|Point of View - Page 3|
RH: What does your work have to offer therapists?
BRIZENDINE: The thing I have to offer the average psychotherapist is this kind of understanding of hormones and behavior. For example, we used to put females on the analytic couch because they have no libido, right? They were called "frigid"—remember that old word frigid? In my day, frigid women were thought to need psychoanalysis. But what I found when I started testing my patients' testosterone levels was that some women had such low levels that they were almost unmeasurable. When I started giving them back their testosterone, their sex drive came back. And I thought "Oh my God, my entire field has been putting these women on a couch for all these years and saying something's wrong with them." A basic knowledge of the importance of hormones can help therapists recognize when they should start thinking that something biological is going on, so they can encourage their patients to go get that checked out. I think that's a biggie.
RH: How did you first get interested in the role of hormones in brain functioning?
BRIZENDINE: When Prozac came out in 1987, they didn't know that it caused anorgasmia. It wasn't until the early to mid '90s that it became commonly known that all the SSRIs caused ejaculatory delay or anorgasmia. Women were coming and talking to me, their psychiatrist, about it, and I was looking for explanations. I started measuring the hormones of women on SSRIs in the days before the connection was known. I was trying to find the reason why they had great sex function before they started taking meds. This was before we knew the SSRIs caused all these problems.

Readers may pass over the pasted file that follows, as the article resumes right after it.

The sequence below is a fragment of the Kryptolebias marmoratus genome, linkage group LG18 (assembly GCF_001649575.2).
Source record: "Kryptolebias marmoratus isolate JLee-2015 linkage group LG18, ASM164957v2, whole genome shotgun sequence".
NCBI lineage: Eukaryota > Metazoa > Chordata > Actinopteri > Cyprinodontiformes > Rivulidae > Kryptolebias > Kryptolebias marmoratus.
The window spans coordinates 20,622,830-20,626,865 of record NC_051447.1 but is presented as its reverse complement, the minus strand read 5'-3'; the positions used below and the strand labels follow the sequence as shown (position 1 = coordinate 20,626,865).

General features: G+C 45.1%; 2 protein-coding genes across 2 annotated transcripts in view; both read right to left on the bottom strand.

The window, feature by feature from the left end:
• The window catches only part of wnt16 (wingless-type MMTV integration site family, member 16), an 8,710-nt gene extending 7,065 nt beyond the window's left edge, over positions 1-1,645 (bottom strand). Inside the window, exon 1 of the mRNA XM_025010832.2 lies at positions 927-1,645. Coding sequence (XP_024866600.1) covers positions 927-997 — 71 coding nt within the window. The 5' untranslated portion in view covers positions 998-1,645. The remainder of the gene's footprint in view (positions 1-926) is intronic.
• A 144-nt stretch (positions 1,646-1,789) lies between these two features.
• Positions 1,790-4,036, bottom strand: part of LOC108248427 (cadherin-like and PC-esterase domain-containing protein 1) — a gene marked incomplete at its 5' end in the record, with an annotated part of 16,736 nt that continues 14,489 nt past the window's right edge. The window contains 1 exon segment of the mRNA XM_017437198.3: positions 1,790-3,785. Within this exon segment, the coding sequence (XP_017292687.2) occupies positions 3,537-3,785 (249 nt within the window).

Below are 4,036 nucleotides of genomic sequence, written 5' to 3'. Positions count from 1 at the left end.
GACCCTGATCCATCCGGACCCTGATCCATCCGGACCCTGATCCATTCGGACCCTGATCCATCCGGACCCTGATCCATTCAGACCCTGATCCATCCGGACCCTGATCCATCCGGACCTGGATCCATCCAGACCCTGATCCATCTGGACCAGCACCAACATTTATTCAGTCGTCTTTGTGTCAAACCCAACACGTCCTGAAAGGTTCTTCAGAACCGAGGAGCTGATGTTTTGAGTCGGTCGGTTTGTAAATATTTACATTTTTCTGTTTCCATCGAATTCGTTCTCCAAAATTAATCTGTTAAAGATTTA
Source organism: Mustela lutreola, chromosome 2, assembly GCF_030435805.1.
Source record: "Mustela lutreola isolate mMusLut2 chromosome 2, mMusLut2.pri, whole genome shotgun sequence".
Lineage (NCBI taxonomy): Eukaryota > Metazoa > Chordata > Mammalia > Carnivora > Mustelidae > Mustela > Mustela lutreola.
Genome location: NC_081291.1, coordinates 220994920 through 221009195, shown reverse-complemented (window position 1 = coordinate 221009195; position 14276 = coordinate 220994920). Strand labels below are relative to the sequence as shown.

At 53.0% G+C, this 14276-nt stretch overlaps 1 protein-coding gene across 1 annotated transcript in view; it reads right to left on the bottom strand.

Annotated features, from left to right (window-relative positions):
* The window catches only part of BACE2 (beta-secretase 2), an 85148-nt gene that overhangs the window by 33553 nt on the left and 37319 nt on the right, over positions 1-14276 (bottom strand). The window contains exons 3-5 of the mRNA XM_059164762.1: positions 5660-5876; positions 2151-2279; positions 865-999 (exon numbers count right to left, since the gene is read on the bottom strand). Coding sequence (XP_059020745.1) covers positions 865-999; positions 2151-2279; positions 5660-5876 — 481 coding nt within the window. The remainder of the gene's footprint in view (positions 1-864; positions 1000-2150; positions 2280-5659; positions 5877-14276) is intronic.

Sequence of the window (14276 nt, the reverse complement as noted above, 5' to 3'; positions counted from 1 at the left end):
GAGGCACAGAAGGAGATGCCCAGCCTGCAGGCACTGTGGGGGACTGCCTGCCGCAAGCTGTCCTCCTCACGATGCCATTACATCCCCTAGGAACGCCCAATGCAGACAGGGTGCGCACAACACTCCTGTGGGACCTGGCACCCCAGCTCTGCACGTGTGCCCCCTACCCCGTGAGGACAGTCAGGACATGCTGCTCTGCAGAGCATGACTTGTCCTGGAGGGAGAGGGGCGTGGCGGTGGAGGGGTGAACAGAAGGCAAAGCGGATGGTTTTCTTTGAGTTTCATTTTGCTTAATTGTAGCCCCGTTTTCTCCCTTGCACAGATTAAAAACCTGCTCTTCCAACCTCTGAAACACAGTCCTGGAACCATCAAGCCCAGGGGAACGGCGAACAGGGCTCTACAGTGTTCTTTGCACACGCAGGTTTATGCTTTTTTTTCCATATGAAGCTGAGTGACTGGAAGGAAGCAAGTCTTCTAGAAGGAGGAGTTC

RH: We can thank Prozac for your body of work?
BRIZENDINE: Prozac gave me my entire career, because of the sexual side effects! I mean, why would a psychiatrist start measuring sex hormones in their patients? That's how I ended up writing The Female Brain. It was written for my patients. It wasn't written for the gender equality studies people in a university's sociology department. And being a feminist myself, I find it odd that the gender police take issue with it. But it is what it is.
Ryan Howes, Ph.D., is a psychologist, writer, musician, and clinical professor at Fuller Graduate School of Psychology in Pasadena, California. He blogs "In Therapy" for Psychology Today. Contact: firstname.lastname@example.org; website: www.ryanhowes.net. Tell us what you think about this article by by logging in and using the comment section below.